Course Page Wiki

March 21, 2006 at 1:47 am | Posted in history, libraries | 2 Comments

I’m trying an experiment with one of the courses for which I’ve done instruction this semester. The course is a required intro. to historical research for undergrad majors in history, with this particular section focusing on the Haitian Revolution. The professor has emphasized to the students that collaboration is an integral part of being an historian and so she wants to encourage them to help each other as they do their papers: if someone finds a document/resource that might be useful to others, then he or she needs to share. Hearing this, I immediately thought of a wiki: the students, the professor, and I could all collaborate online and participate in the traditional mode of research for historians (word of mouth).

I wasn’t sure if there were sites offering free wiki hosting (in the manner of Blogger or WordPress), but sure enough, a search of Meredith Farkas’s website yielded the suggestion of pbwiki. There are ads, unfortunately, but the whole thing was easy to put together. Here is what I’ve come up with: http://gsuhist3000.pbwiki.com.

I created four pages: a place where students can list their project, a page for recommending primary sources, a page for recommending secondary sources, and a page for questions/concerns/comments. I seeded the whole thing (except for the student project list) with a few suggestions and then presented it to the class during our second instruction session. The students in the class seemed interested in the concept, but almost a week later and I’m still the only one to have done anything with it. I think if the prof. decides to make using the wiki mandatory (or at least give some kind of credit to those who do so), then it may work. We’ll see.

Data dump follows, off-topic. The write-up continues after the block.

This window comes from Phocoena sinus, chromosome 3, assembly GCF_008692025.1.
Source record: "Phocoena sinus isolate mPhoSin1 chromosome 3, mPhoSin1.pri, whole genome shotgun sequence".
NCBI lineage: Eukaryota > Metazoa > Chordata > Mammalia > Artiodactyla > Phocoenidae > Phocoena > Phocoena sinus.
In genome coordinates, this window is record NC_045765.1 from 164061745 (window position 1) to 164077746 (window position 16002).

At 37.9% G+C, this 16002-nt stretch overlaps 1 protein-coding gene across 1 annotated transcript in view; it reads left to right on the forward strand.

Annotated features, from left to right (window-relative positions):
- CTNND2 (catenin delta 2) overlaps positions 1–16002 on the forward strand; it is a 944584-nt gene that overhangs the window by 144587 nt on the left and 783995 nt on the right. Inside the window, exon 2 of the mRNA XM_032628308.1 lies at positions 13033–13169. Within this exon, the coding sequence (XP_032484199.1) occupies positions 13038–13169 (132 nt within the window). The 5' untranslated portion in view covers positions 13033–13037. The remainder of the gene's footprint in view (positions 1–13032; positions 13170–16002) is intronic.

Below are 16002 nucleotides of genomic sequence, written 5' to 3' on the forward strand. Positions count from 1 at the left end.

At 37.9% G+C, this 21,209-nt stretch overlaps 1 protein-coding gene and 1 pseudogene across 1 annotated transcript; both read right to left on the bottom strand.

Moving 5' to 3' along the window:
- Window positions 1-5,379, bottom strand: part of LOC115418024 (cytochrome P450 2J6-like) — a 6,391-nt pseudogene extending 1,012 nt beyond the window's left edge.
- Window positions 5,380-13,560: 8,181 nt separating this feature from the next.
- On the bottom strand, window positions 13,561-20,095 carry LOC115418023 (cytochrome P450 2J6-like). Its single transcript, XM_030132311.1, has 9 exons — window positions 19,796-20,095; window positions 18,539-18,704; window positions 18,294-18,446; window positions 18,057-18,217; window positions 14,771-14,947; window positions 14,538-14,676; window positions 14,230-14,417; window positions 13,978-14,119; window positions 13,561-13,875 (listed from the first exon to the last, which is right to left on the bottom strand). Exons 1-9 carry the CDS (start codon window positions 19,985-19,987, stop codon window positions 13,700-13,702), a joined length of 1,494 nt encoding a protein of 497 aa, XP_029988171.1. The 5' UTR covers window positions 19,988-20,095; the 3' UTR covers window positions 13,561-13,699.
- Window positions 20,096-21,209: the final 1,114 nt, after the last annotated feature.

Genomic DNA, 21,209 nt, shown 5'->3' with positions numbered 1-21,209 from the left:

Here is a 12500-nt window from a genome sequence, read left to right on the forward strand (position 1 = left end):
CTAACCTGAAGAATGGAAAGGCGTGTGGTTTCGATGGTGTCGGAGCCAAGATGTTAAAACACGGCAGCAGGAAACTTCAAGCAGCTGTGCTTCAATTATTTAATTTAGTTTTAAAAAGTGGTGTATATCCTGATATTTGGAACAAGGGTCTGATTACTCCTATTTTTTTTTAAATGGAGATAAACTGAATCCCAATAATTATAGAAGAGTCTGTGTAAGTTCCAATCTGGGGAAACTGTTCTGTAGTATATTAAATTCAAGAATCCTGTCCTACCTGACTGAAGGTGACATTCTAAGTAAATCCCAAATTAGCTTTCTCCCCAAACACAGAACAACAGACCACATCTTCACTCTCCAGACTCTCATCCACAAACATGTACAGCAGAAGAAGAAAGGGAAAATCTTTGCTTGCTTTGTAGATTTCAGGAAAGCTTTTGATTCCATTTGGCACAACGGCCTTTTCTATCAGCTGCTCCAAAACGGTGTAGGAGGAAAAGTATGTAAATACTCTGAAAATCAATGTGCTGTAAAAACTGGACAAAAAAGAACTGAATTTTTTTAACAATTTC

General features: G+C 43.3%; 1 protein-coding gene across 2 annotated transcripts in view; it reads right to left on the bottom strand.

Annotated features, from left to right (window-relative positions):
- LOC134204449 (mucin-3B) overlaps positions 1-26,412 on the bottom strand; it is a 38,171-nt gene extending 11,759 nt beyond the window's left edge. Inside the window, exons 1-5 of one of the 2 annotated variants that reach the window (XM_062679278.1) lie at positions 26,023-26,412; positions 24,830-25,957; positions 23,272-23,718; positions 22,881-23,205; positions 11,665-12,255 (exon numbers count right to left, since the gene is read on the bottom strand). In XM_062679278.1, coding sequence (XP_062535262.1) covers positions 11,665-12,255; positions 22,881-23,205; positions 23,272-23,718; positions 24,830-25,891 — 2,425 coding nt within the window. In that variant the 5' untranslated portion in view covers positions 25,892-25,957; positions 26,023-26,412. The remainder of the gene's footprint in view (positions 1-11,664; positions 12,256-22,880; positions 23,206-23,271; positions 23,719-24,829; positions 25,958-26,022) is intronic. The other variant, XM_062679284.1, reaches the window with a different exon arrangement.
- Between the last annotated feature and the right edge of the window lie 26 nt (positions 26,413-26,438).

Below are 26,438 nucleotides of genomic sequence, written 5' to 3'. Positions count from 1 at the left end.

UPDATE (3/23):  A few students are using it as is the prof., so it seems to be working out pretty well!

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  1. Hi

    I was interested to discover another librarian using pbwiki in the classroom! I’m based ‘over the Pond’ and have a number of pbwikis. One of these I used in class with a group of First Year students. Like you, I created and seeded a wiki expressly for them. In class, students followed the suggested activities (or explored pages for themselves) and posted comments on their discoveries. It worked a treat and they loved it. I would have liked them to create new pages but students tend not to do things that are ‘not counted’ as part of assessment!

    Do you know of other librarians using pbwiki in the classroom?

    BTW pbwiki has moved on a lot since your experience last year and if you set your wiki as ‘educational’ you’ll avoid all the ads!

  2. Hi Ginny,

    I don’t know of anyone else using wikis the same way as you are. One of my current colleagues asked librarians if they were using blogs, wikis, or podcasts in the classroom and the responses she received are online: Using Blogs Wikis and Podcasts in the classroom. Other than what is mentioned on this page, the only other librarian whom I know to be using wikis extensively is Chad Boeninger. You may also want to ask a wiki expert: Meredith Farkas.


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